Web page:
Wednesday 7 March 2012

Budgets and Myths...

**As of 8th March, this is updated to more accurately reflect the current duty comparison**

And so we approach budget time once again - the only expectancy we can all have is that things are going to end up more expensive, whilst we're all taxed that little bit more.

And its always at around this time of year that those who would hit cider with extra duty under the guise (or pretence) of 'parity with beer' or 'giving beer a fair deal' crawl out from under their respective stones. I understand the point - beer has been knowcked about and played with by successive governments of late - and cider has seen a bit of a surge in popularity (although I don't think you can put the two things together).

So - first off, can I ask if you really want to know my response to this question? If the answer is no, don't bother reading this post (casting pearls unto swine n'all). I will give you a clue as to where it goes... cider and beer are not the same and should not be treated the same.

Now, I am a duty exempt small scale cider maker. In all common sense I should probably keep my mouth shut and be grateful for what I have (and I suspect there are beer drinkers or politicians who would probably think just that). Under the current exemption, I get to make 7000 litres (70 hectolitres or 70HL) and the moment I make a litre over that I am due to pay full cider duty on all of my production. Small brewers, on the other hand, have a sliding scale of duty, which starts as a 50% discount off beer duty up to a production of about 5,000HL and then gradually diminishes up to about 60,000HL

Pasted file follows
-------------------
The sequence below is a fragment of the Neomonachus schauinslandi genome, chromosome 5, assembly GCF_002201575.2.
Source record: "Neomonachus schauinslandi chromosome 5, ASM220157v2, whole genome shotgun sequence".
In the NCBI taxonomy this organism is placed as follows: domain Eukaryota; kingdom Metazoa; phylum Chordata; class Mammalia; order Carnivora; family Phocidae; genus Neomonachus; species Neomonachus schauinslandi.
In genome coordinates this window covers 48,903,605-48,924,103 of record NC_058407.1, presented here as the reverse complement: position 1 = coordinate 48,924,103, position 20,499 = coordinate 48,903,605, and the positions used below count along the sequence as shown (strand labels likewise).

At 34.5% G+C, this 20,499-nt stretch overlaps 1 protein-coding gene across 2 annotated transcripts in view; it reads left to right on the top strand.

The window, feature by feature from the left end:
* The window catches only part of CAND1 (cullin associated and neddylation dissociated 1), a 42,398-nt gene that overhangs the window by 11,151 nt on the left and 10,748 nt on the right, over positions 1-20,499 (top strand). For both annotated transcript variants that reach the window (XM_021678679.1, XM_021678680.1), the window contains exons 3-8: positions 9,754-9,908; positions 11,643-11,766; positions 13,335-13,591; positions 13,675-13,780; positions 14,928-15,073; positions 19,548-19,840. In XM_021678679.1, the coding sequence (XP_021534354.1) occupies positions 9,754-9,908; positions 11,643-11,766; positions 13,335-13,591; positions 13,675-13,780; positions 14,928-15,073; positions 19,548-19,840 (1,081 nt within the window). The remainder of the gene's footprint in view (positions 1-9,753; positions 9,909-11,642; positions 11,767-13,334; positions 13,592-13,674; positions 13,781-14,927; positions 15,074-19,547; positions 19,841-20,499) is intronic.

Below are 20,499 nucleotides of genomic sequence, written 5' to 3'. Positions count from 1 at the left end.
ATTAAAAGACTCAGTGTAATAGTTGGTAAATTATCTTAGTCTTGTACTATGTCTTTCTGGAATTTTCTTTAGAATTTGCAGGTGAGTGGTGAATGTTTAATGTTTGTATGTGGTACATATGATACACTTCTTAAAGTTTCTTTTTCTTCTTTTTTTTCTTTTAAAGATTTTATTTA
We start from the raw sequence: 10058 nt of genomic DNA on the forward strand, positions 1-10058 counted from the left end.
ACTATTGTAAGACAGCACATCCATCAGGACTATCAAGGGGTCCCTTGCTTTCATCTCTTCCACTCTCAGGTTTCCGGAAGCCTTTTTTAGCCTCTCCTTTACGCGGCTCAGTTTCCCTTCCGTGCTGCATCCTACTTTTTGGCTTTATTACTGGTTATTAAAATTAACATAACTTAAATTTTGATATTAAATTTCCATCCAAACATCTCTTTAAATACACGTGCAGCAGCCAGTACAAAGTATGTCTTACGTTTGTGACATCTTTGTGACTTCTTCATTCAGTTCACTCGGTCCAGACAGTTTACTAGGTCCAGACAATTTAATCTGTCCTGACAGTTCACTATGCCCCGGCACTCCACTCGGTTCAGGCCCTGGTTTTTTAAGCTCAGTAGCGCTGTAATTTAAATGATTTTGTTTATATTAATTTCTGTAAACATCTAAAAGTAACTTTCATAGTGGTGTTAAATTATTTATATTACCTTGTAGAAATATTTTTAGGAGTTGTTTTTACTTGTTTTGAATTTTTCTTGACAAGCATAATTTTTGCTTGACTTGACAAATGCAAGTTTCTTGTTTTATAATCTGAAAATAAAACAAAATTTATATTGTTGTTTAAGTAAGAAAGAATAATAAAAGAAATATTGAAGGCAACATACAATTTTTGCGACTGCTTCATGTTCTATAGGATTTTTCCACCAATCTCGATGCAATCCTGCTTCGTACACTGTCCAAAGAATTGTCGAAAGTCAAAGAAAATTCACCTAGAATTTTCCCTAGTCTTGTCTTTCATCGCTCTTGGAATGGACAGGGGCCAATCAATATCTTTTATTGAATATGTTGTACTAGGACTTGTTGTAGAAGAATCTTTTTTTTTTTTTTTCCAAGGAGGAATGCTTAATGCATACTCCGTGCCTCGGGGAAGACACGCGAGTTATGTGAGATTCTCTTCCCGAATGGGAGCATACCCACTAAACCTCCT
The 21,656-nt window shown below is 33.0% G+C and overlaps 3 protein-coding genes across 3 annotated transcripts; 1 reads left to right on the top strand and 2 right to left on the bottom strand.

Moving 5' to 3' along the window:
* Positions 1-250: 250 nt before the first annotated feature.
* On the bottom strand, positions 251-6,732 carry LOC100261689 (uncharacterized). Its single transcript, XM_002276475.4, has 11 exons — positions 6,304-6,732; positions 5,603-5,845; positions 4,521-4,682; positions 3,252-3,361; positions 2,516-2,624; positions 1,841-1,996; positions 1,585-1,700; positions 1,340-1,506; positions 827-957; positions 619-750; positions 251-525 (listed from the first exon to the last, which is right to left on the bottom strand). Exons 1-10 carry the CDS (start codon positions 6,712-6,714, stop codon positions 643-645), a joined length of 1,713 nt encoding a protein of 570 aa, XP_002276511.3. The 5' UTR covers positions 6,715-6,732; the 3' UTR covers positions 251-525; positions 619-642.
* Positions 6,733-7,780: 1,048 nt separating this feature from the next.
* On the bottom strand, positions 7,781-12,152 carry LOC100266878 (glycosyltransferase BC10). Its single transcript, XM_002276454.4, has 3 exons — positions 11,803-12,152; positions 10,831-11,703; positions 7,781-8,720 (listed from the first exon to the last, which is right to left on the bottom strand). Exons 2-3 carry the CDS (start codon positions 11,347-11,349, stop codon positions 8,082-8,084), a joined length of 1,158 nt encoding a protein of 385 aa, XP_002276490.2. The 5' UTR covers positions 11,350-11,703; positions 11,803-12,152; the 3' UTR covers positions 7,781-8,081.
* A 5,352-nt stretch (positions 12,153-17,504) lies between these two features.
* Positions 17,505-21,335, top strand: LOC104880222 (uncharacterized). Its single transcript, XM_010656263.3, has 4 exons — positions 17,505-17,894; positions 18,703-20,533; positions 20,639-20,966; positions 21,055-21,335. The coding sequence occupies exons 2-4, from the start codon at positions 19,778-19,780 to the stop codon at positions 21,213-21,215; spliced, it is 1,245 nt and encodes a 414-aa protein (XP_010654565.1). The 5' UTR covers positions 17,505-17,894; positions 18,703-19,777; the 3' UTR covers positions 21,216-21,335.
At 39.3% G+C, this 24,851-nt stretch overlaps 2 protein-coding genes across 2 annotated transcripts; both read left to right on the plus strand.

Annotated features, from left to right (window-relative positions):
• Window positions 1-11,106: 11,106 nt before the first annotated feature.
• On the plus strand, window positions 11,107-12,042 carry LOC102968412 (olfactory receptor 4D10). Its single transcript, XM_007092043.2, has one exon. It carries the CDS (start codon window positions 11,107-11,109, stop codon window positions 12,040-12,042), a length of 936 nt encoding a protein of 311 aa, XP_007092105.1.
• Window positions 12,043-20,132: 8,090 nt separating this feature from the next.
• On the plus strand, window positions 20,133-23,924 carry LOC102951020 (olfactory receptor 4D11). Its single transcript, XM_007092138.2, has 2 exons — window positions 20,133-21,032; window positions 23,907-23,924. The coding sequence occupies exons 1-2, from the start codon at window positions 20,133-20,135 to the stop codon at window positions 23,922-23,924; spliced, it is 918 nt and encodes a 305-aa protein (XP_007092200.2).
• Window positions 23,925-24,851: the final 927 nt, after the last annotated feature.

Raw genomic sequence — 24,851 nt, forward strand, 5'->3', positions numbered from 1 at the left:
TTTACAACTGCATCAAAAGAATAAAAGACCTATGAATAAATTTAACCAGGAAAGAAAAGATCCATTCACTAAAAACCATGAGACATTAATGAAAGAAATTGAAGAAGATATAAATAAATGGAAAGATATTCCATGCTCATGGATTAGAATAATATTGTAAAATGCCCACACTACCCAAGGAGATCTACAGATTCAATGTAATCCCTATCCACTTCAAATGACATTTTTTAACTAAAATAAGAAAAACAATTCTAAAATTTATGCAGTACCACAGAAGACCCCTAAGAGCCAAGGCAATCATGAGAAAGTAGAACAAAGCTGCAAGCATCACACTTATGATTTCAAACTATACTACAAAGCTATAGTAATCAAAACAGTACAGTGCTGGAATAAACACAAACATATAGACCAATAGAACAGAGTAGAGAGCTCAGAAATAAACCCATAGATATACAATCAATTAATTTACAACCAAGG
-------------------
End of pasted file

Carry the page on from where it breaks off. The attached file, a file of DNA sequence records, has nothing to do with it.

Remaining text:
So why is beer and cider treated differently? Well, its fairly obvious why wine and beer are - they are different drinks - different strengths etc. etc. . However, cider and beer??? Whilst they may be percieved in the UK to be the same, they are not. Not made in the same way, or using the same ingredients, chemicals or processes... etc. etc. Its only in the UK that beer and Cider are sat next to each other in this way, in other european countries, cider is a low alcohol wine as opposed to a super strength beer (though I suspect that doesn't earn as much for the treasury!)